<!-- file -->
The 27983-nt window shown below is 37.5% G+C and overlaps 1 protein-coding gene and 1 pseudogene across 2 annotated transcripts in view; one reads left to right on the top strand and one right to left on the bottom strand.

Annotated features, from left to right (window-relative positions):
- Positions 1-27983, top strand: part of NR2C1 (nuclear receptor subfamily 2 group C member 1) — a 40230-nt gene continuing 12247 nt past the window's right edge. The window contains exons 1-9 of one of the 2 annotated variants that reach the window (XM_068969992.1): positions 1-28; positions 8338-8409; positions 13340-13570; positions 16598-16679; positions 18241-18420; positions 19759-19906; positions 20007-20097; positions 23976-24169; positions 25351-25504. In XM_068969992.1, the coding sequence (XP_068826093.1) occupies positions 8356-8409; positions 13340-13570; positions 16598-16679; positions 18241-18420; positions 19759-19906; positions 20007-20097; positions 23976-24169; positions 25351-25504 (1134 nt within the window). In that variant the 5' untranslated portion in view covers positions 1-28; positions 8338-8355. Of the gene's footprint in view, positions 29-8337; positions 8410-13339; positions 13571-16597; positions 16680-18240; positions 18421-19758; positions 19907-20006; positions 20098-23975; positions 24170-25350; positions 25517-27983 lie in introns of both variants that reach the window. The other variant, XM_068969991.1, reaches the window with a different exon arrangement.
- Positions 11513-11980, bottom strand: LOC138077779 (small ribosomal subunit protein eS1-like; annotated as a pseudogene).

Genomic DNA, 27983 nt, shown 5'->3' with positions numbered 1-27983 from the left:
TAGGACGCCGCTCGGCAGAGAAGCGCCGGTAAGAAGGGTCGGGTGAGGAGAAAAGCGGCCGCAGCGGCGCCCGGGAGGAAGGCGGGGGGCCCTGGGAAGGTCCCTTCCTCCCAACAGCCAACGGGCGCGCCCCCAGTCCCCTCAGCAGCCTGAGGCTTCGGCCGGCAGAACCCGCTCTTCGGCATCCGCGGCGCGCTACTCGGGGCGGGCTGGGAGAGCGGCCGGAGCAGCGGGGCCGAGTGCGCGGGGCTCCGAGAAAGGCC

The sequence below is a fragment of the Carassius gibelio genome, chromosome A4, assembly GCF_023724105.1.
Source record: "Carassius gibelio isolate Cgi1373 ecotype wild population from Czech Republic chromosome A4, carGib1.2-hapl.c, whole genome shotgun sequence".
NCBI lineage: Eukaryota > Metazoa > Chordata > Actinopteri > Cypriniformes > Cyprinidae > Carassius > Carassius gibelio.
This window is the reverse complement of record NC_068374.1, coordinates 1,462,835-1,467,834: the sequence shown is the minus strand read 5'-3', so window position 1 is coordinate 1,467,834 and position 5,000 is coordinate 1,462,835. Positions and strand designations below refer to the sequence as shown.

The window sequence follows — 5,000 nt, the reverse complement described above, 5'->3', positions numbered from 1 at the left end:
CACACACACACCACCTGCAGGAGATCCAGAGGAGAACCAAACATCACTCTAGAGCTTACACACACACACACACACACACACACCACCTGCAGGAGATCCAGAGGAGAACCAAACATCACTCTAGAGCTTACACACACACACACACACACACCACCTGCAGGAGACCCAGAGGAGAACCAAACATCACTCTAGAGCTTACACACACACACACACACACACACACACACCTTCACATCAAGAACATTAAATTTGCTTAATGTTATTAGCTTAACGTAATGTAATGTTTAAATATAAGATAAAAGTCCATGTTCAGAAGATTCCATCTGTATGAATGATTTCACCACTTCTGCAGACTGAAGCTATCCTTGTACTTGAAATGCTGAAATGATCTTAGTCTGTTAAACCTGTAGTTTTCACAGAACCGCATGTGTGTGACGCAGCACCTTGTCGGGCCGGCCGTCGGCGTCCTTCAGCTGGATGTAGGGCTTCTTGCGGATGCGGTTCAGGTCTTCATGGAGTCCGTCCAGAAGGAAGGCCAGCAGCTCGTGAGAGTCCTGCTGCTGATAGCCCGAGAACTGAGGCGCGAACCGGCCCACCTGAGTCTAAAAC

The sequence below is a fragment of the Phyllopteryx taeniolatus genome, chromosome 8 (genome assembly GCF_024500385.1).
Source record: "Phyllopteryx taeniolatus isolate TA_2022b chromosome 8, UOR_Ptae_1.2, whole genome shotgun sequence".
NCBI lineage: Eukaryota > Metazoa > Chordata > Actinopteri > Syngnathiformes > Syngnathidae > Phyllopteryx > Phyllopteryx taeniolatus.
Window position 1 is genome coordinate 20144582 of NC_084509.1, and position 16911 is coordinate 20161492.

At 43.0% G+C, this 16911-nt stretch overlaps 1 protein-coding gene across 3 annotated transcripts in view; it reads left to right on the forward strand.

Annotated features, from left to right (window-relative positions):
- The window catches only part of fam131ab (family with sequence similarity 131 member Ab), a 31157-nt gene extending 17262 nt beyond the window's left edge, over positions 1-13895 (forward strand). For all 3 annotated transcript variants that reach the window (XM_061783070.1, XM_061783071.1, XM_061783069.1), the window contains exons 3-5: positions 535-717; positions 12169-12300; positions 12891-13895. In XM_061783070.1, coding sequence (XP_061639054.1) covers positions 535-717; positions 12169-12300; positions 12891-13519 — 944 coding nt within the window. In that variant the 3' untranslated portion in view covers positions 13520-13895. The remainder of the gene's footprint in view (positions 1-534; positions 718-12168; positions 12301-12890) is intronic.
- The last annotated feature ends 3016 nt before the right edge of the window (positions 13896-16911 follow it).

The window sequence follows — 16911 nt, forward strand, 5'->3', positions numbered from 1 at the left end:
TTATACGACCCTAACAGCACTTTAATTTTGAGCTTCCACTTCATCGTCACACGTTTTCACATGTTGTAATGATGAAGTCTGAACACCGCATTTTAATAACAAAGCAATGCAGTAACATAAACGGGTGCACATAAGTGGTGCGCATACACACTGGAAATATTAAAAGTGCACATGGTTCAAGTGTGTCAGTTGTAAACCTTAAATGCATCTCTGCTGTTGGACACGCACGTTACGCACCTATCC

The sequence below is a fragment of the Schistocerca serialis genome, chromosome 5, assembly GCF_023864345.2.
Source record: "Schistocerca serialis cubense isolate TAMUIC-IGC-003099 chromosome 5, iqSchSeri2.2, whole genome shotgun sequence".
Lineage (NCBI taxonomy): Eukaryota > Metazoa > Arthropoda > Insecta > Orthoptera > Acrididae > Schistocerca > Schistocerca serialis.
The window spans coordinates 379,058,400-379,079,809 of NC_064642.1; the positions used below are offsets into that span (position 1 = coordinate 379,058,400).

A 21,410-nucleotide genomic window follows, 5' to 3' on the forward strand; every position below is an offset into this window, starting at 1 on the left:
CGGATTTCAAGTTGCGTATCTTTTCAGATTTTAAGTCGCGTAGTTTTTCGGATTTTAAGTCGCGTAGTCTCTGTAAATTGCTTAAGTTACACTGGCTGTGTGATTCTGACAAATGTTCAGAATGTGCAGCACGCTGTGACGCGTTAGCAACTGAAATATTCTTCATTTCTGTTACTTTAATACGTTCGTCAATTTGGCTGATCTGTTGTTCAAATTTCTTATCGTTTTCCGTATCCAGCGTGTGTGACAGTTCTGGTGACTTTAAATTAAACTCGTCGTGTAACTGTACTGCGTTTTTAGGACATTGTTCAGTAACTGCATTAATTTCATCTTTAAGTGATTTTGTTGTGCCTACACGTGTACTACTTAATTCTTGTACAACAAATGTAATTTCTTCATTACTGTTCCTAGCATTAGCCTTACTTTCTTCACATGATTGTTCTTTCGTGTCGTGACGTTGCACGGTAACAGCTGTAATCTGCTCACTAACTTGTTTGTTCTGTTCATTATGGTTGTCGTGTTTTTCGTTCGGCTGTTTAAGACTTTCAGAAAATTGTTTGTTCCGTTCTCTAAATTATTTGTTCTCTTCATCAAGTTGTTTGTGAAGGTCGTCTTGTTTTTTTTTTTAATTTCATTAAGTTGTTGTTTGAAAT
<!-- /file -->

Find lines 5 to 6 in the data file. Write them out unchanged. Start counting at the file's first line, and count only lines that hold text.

Genomic DNA, 27983 nt, shown 5'->3' with positions numbered 1-27983 from the left:
TAGGACGCCGCTCGGCAGAGAAGCGCCGGTAAGAAGGGTCGGGTGAGGAGAAAAGCGGCCGCAGCGGCGCCCGGGAGGAAGGCGGGGGGCCCTGGGAAGGTCCCTTCCTCCCAACAGCCAACGGGCGCGCCCCCAGTCCCCTCAGCAGCCTGAGGCTTCGGCCGGCAGAACCCGCTCTTCGGCATCCGCGGCGCGCTACTCGGGGCGGGCTGGGAGAGCGGCCGGAGCAGCGGGGCCGAGTGCGCGGGGCTCCGAGAAAGGCC